Gibbons' new job deepens special bond with Mets

January 3rd, 2024

NEW YORK -- For John Gibbons, it was a homecoming of sorts after the Mets named him bench coach last month. He has a long history with the club dating back to 1980, when he was the 24th overall pick by New York in the MLB Draft.

Gibbons played eight years in the Mets organization, including Major League stints with the club in 1984 and ‘86. He then returned to the organization in ‘91 to become a roving Minor League instructor before becoming a manager starting with Class A Short Season Kingsport four years later. By ‘99, Gibbons worked his way up to Triple-A Norfolk before joining the Blue Jays as a big league coach and manager.

Almost 44 years after being drafted by the Mets, Gibbons sounds like a guy who bleeds orange and blue. He will never forget the first phone call he received after he was drafted. It was from team historian Jay Horwitz, who was then the club’s public relations director. He informed Gibbons that he was a member of the Mets. Gibbons was attending Douglas MacArthur High School in San Antonio, Texas, and had no idea the Mets were looking at him as part of their future.

“That’s where it all started as a player. The Mets gave me my first shot at my dream to play in the big leagues. It didn’t work out,” Gibbons said via telephone. “Without the Mets giving me a coaching opportunity, none of this other stuff [like working with the Blue Jays] happens. There is a pretty good bond there with the Mets. I met so many good people over the years. It’s almost kind of natural that I’m coming back.”

Gibbons, 61, said his relationship with new manager Carlos Mendoza is off to a good start. Gibbons called Mendoza a straight shooter, and they had some laughs over the phone. They also consider Blue Jays associate manager Demarlo Hale a friend. Hale, who was Gibbons’ bench coach when both were with the Blue Jays from 2013-18, suggested to Mendoza to give Gibbons a shot as the bench coach.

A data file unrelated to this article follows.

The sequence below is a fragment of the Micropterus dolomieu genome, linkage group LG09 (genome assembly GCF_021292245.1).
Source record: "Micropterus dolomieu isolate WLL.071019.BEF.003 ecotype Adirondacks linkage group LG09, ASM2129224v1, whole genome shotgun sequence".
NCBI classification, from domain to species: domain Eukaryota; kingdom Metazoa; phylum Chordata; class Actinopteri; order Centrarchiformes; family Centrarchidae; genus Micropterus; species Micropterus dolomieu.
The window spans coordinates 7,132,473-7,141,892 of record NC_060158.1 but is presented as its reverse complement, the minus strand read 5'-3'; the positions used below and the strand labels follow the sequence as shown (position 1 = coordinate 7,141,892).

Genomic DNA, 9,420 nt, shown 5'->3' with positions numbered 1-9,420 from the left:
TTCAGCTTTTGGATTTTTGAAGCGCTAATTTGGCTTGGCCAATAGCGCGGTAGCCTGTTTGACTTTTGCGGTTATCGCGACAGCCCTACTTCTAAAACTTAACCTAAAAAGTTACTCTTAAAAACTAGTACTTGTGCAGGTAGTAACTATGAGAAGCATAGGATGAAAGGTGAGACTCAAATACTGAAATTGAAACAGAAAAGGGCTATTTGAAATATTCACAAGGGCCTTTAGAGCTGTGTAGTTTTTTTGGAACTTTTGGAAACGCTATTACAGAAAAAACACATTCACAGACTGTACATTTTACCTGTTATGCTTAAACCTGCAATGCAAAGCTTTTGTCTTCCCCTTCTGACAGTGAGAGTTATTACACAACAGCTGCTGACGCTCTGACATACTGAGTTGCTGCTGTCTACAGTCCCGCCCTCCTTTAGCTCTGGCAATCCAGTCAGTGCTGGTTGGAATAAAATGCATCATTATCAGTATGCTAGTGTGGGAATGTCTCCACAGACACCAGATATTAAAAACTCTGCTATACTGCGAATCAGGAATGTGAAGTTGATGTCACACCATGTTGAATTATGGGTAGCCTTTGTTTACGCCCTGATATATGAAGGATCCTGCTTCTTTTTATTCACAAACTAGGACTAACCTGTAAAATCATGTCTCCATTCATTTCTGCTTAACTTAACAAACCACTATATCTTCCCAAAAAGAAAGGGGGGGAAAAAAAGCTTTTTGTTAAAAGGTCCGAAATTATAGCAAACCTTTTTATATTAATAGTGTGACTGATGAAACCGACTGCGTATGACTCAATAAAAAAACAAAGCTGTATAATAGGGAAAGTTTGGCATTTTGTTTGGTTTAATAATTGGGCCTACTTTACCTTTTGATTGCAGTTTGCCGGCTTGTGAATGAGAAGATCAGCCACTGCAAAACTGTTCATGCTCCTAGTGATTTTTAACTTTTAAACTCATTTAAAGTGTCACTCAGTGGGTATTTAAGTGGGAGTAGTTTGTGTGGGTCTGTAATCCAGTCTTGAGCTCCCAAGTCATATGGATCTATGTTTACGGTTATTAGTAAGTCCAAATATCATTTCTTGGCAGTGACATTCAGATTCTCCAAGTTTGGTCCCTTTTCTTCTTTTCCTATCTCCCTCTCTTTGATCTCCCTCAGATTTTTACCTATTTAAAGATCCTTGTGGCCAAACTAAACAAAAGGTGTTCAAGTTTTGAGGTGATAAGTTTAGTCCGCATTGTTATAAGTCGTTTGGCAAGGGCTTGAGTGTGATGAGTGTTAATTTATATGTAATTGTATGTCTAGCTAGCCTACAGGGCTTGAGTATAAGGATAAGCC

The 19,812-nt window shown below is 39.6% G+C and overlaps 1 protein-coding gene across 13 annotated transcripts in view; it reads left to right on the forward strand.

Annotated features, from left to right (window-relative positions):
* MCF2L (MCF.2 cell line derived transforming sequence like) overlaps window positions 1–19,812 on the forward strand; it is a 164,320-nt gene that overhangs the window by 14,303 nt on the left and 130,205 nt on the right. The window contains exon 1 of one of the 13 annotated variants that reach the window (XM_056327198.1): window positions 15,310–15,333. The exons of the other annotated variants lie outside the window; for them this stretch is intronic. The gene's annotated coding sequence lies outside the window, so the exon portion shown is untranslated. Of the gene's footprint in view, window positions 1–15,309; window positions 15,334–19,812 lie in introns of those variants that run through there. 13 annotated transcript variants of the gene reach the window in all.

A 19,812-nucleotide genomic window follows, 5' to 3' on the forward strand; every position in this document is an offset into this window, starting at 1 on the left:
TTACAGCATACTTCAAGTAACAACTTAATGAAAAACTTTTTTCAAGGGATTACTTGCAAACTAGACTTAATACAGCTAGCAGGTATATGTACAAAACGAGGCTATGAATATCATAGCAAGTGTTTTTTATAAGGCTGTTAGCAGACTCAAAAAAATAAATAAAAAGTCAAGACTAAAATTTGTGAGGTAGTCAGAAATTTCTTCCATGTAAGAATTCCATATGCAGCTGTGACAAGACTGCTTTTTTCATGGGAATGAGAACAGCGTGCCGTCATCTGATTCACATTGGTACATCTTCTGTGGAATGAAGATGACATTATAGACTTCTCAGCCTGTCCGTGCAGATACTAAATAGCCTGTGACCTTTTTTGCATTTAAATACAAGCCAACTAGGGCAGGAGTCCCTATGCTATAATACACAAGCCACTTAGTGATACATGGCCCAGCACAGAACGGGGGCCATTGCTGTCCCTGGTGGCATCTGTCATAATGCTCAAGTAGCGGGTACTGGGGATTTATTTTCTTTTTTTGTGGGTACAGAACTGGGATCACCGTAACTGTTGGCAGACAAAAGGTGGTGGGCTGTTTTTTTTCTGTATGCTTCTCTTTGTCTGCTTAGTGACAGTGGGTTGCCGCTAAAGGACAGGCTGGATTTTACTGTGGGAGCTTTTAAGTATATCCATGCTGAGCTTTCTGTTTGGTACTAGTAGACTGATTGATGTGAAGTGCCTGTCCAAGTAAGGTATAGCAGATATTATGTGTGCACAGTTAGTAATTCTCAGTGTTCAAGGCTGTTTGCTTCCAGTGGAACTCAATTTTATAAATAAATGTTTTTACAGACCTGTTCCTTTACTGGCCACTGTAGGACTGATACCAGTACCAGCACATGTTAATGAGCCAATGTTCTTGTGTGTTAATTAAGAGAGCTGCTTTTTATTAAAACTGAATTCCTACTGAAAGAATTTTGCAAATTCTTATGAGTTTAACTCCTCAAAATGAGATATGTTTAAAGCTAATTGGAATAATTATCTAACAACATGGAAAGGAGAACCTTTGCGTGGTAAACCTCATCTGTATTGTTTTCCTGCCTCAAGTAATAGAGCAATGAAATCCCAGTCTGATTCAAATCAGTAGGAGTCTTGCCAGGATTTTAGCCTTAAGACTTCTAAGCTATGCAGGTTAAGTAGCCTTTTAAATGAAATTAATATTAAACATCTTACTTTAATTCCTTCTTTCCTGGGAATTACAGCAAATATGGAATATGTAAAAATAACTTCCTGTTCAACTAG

After the interview with Mendoza, Gibbons spoke with the front office. By Dec. 4, Gibbons was officially named the bench coach.

“It just felt right. I’m not a guy chasing that [managerial] job anymore,” Gibbons said. “I’m a member of the Mets. I would love to help them get back to the top. There is a good foundation there.”

That foundation includes right-hander Kodai Senga, shortstop Francisco Lindor, outfielder Brandon Nimmo, first baseman Pete Alonso and infielder/outfielder Jeff McNeil. As a former catcher, Gibbons wants to help Mendoza put a good bullpen together. Going into Spring Training, closer Edwin Díaz is the only reliever with a guaranteed spot on the roster.

Gibbons is interested to see how third baseman Brett Baty performs in 2024. He calls him ultra talented and is aware of his struggles for most of ‘23. Baty was a first-round pick in the 2019 MLB Draft, and Gibbons knows what Baty is going through.

“I’ve been in his shoes,” Gibbons said. “I was the top prospect coming up, and it didn’t work out for me. Put it this way: I probably feel his pain a little bit. Everybody thinks you should [be successful from the start] like [Darryl] Strawberry, Dwight Gooden, [Lenny] Dykstra and those guys. But that’s rare. [Baty] is going through the natural progression. I’ve been there, done that. Maybe, I can help some guys out. That’s what the Mets expect out of me, too.”